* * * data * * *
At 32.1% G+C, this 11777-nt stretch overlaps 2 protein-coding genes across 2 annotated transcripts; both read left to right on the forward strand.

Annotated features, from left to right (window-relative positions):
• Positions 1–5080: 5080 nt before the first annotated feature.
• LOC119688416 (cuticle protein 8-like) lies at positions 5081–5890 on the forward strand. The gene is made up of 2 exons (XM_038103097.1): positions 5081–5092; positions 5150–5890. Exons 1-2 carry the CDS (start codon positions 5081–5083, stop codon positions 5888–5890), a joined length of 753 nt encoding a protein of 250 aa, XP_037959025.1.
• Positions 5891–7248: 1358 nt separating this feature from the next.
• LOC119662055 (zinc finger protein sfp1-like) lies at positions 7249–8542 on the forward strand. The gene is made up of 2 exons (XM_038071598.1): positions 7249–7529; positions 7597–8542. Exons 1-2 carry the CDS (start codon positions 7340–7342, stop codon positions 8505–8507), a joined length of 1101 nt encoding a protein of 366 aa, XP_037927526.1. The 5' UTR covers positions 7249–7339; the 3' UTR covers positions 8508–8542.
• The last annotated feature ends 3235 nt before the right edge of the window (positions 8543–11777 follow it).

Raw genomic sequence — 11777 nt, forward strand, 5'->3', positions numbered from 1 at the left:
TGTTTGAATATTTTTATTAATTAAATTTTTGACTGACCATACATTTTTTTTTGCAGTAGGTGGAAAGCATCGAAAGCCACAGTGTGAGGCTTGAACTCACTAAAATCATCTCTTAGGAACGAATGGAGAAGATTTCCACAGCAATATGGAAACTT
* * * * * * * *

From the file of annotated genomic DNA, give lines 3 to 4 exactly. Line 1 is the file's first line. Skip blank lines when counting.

• Positions 1–5080: 5080 nt before the first annotated feature.
• LOC119688416 (cuticle protein 8-like) lies at positions 5081–5890 on the forward strand. The gene is made up of 2 exons (XM_038103097.1): positions 5081–5092; positions 5150–5890. Exons 1-2 carry the CDS (start codon positions 5081–5083, stop codon positions 5888–5890), a joined length of 753 nt encoding a protein of 250 aa, XP_037959025.1.